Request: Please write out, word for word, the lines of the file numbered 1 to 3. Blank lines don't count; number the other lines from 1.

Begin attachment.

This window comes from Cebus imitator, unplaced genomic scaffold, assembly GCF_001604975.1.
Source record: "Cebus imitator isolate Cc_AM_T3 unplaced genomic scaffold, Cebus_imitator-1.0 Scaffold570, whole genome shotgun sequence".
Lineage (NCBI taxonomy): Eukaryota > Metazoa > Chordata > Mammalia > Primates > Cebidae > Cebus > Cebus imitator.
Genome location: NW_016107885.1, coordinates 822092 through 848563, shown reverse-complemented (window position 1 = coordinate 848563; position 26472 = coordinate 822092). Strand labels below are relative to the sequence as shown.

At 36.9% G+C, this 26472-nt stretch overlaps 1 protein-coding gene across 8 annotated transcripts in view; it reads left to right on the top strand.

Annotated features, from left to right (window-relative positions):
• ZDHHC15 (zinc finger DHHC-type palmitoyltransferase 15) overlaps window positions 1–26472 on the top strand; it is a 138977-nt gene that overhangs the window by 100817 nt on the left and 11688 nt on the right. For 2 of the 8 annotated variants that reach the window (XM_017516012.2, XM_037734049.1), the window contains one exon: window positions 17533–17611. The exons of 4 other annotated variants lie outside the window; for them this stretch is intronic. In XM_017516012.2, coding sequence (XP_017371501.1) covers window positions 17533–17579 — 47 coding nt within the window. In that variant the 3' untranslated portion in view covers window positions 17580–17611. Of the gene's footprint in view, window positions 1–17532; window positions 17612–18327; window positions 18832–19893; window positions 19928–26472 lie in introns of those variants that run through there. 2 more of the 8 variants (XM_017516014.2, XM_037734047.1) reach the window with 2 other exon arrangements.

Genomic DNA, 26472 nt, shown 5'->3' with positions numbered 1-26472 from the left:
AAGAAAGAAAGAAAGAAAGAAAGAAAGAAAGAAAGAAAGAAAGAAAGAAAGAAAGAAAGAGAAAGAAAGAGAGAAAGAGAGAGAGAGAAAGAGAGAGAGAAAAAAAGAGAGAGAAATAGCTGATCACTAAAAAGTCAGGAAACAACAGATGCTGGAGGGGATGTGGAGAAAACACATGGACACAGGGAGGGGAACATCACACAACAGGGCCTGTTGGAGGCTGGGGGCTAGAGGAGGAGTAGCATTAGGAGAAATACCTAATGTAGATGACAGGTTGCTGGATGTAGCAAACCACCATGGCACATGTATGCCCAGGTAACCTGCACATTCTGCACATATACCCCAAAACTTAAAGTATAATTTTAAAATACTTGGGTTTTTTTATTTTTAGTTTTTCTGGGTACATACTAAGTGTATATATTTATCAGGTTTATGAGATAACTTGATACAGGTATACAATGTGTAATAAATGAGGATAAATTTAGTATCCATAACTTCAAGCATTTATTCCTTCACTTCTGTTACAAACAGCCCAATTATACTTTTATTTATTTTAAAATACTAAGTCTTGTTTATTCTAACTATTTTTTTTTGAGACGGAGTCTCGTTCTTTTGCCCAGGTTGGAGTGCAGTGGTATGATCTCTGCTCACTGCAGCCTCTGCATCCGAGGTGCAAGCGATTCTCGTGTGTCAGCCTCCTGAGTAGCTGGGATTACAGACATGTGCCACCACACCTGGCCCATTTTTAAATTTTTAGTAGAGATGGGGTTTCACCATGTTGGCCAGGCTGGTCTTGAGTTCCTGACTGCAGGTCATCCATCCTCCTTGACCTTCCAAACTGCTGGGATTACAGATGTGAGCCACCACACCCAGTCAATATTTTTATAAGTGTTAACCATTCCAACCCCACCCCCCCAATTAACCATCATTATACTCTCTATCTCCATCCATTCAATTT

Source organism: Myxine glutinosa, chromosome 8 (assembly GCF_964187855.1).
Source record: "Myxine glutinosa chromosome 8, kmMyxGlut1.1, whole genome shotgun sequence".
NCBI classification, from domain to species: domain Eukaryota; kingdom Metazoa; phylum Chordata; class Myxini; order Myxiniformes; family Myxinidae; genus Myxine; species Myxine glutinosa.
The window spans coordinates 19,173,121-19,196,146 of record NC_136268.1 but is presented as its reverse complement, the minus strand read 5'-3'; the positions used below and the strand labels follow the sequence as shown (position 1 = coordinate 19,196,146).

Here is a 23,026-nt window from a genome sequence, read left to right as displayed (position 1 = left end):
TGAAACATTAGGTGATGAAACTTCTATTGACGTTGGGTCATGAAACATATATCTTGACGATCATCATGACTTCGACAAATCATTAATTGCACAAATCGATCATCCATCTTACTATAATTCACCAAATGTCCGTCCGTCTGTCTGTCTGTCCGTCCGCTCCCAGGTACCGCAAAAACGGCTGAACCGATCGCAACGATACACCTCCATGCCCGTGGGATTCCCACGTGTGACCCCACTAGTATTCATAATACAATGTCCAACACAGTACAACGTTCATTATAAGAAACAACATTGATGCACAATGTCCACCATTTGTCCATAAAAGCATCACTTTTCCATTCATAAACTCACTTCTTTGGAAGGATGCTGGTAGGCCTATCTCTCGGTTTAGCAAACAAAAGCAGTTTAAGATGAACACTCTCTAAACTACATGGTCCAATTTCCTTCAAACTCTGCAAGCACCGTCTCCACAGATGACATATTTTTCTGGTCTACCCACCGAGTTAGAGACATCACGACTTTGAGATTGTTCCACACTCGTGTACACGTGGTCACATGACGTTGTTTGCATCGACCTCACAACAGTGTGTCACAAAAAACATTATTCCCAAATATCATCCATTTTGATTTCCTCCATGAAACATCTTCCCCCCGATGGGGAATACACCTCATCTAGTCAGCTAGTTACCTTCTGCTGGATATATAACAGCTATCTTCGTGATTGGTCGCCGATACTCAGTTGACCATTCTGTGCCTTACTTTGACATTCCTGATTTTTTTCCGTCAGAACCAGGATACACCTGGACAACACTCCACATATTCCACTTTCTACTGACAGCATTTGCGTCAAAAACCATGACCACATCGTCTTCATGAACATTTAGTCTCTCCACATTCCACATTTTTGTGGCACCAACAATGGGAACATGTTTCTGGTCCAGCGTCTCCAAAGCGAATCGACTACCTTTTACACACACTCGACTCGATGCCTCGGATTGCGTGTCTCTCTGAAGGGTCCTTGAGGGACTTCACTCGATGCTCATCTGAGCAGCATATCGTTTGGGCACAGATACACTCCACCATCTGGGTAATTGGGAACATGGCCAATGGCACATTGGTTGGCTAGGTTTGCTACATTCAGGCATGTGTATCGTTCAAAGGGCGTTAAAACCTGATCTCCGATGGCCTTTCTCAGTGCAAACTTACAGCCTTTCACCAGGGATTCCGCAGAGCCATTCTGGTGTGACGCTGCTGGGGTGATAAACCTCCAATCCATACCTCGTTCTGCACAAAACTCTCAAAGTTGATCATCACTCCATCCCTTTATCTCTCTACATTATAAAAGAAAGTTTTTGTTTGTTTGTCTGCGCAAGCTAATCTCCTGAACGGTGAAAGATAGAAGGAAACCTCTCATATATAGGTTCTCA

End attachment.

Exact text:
This window comes from Cebus imitator, unplaced genomic scaffold, assembly GCF_001604975.1.
Source record: "Cebus imitator isolate Cc_AM_T3 unplaced genomic scaffold, Cebus_imitator-1.0 Scaffold570, whole genome shotgun sequence".
Lineage (NCBI taxonomy): Eukaryota > Metazoa > Chordata > Mammalia > Primates > Cebidae > Cebus > Cebus imitator.